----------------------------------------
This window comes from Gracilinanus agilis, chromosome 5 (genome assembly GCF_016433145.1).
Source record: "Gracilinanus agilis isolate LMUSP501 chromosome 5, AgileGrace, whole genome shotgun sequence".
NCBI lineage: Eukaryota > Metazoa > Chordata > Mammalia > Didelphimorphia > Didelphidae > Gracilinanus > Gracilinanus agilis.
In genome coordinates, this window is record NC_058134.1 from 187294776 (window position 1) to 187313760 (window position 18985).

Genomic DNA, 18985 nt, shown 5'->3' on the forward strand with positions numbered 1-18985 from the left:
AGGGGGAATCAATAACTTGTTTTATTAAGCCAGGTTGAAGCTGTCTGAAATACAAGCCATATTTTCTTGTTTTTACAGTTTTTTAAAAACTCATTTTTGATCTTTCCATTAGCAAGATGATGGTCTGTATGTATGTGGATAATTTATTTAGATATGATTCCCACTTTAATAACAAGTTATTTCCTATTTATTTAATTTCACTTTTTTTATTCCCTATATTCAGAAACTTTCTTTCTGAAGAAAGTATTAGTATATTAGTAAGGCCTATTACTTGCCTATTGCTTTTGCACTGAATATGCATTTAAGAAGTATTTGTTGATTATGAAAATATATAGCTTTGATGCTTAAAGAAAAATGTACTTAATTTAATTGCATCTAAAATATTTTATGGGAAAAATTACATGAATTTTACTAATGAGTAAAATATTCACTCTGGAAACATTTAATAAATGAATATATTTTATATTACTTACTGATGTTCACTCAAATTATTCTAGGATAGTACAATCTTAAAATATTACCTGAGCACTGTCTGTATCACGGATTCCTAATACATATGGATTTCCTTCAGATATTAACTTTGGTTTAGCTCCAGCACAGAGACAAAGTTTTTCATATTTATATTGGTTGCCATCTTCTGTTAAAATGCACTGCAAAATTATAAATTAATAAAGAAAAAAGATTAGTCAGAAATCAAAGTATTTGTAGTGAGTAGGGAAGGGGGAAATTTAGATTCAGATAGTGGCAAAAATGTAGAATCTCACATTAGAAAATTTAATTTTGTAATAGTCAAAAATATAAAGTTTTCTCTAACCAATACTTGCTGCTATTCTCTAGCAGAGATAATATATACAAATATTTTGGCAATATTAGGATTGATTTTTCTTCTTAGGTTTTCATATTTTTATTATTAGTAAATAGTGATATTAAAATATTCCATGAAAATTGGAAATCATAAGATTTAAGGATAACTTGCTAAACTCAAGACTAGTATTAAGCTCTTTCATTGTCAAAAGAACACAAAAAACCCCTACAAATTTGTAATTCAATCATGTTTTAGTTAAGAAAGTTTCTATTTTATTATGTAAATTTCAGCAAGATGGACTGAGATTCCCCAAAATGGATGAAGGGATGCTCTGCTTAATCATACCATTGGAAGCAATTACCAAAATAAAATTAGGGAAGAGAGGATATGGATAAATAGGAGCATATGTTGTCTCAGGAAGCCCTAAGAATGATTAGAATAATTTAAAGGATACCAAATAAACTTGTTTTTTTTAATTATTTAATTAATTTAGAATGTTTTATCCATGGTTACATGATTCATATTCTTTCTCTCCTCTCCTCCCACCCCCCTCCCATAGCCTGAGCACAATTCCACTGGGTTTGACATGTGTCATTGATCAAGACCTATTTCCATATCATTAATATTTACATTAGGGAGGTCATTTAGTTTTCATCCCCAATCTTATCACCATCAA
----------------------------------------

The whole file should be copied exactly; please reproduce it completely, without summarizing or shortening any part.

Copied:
This window comes from Gracilinanus agilis, chromosome 5 (genome assembly GCF_016433145.1).
Source record: "Gracilinanus agilis isolate LMUSP501 chromosome 5, AgileGrace, whole genome shotgun sequence".
NCBI lineage: Eukaryota > Metazoa > Chordata > Mammalia > Didelphimorphia > Didelphidae > Gracilinanus > Gracilinanus agilis.
In genome coordinates, this window is record NC_058134.1 from 187294776 (window position 1) to 187313760 (window position 18985).

Genomic DNA, 18985 nt, shown 5'->3' on the forward strand with positions numbered 1-18985 from the left:
AGGGGGAATCAATAACTTGTTTTATTAAGCCAGGTTGAAGCTGTCTGAAATACAAGCCATATTTTCTTGTTTTTACAGTTTTTTAAAAACTCATTTTTGATCTTTCCATTAGCAAGATGATGGTCTGTATGTATGTGGATAATTTATTTAGATATGATTCCCACTTTAATAACAAGTTATTTCCTATTTATTTAATTTCACTTTTTTTATTCCCTATATTCAGAAACTTTCTTTCTGAAGAAAGTATTAGTATATTAGTAAGGCCTATTACTTGCCTATTGCTTTTGCACTGAATATGCATTTAAGAAGTATTTGTTGATTATGAAAATATATAGCTTTGATGCTTAAAGAAAAATGTACTTAATTTAATTGCATCTAAAATATTTTATGGGAAAAATTACATGAATTTTACTAATGAGTAAAATATTCACTCTGGAAACATTTAATAAATGAATATATTTTATATTACTTACTGATGTTCACTCAAATTATTCTAGGATAGTACAATCTTAAAATATTACCTGAGCACTGTCTGTATCACGGATTCCTAATACATATGGATTTCCTTCAGATATTAACTTTGGTTTAGCTCCAGCACAGAGACAAAGTTTTTCATATTTATATTGGTTGCCATCTTCTGTTAAAATGCACTGCAAAATTATAAATTAATAAAGAAAAAAGATTAGTCAGAAATCAAAGTATTTGTAGTGAGTAGGGAAGGGGGAAATTTAGATTCAGATAGTGGCAAAAATGTAGAATCTCACATTAGAAAATTTAATTTTGTAATAGTCAAAAATATAAAGTTTTCTCTAACCAATACTTGCTGCTATTCTCTAGCAGAGATAATATATACAAATATTTTGGCAATATTAGGATTGATTTTTCTTCTTAGGTTTTCATATTTTTATTATTAGTAAATAGTGATATTAAAATATTCCATGAAAATTGGAAATCATAAGATTTAAGGATAACTTGCTAAACTCAAGACTAGTATTAAGCTCTTTCATTGTCAAAAGAACACAAAAAACCCCTACAAATTTGTAATTCAATCATGTTTTAGTTAAGAAAGTTTCTATTTTATTATGTAAATTTCAGCAAGATGGACTGAGATTCCCCAAAATGGATGAAGGGATGCTCTGCTTAATCATACCATTGGAAGCAATTACCAAAATAAAATTAGGGAAGAGAGGATATGGATAAATAGGAGCATATGTTGTCTCAGGAAGCCCTAAGAATGATTAGAATAATTTAAAGGATACCAAATAAACTTGTTTTTTTTAATTATTTAATTAATTTAGAATGTTTTATCCATGGTTACATGATTCATATTCTTTCTCTCCTCTCCTCCCACCCCCCTCCCATAGCCTGAGCACAATTCCACTGGGTTTGACATGTGTCATTGATCAAGACCTATTTCCATATCATTAATATTTACATTAGGGAGGTCATTTAGTTTTCATCCCCAATCTTATCACCATCAA